Traveling with diabetes

By S.H Latest Reply 2013-05-09 01:27:27 -0500
Started 2013-05-09 01:27:27 -0500

Plan Ahead
 For a big trip, see your medical team for a check-up four to six weeks ahead.
 For trips abroad, get the correct immunizations.
 Get a letter from your doctor explaining your diabetes medicines, supplies, and any allergies.
 Get diabetes identification in the languages of the countries you will visit.
 Learn to adjust your diabetes medicine if you will change time zones.
 Always wear visible diabetes identification.
What to Pack
 Double the amount of diabetes medicine and supplies needed in your carry-on luggage.
 Glucagon kit if you use insulin.
 Insulated bag and blue ice to keep insulin cool.
 Snacks, glucose gel, or tablets to treat low blood glucose reactions.
 Medical insurance card and emergency number for your medical insurance company.
 First aid kit including: 1 - Bandages, gauze, and topical antibiotic 2 - Pain reliever 3 - Medicines to treat diarrhea and motion sickness 4 - Sunscreen and insect spray
When Flying
 Ask for an aisle seat if you will use the restroom for insulin injections.
 Get your ticket and seat early to prevent bumping.
 If traveling alone, tell the flight attendant you have diabetes.
 Keep your diabetes medicines with you, don’t store them in an overhead bin.
 Don’t inject air into the insulin bottle before drawing up your dose. The air is pressurized.
On the Train
 Check to see if a meal will be served when you buy your ticket. Order any special meal requests in advance.
 Remember that meals may not be served at times that fit into your usual schedule of meals, so keep snacks that will not spoil in your carry-on bag (to help avoid unhealthy food choices and long waiting lines at train station restaurants)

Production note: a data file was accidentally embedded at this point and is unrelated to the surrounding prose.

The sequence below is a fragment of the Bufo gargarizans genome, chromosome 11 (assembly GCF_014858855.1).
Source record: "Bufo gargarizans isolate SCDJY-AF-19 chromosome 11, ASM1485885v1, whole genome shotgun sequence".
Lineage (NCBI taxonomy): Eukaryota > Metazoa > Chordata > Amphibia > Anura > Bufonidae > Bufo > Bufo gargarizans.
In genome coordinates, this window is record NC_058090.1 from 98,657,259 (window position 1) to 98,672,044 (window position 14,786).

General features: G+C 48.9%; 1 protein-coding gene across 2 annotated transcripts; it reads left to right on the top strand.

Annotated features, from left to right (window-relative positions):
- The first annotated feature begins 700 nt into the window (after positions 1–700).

 Although it is best to travel with a companion who understands your condition and what to do about it, if you are traveling alone it may be a good idea to let the conductor know that you have diabetes, just in case you should have a problem.
 When checking in for a train, request help boarding if needed.
 If traveling with medications that need to be kept cool, ask train personnel to refrigerate medications while on board.
 If you need special accommodations - wheelchair space, transfer seats (for when you travel in a seat and stow your wheelchair), accessible sleeper accommodations – train reservations may be required, even for unreserved trains. Call ahead to make your accommodations.
 If you have developed complications that impair your abilities, you may be eligible for a rail discount. Call ahead to find out about their discount program.
For Car Travel
 Don’t leave medicines in the trunk, glove compartment, or near a window.
 Carry extra food in case you cannot find a restaurant.
In General
 Move around every one to two hours to increase comfort and reduce risk for blood clots.
 Tell at least one person traveling with you about your diabetes.
 Never go barefoot, even in the shower or pool.
 Be careful about food safety when traveling in some countries.
 Use bottled water to brush your teeth.
 Drink bottled water with no ice.
 Eat only cooked vegetables and fresh fruit that can be peeled.
 Only consume pasteurized dairy foods.
 Don’t eat food from street vendors.
Before you travel, always check with the Transportation Security Administration for the latest travel updates.

Tags: stay healthy

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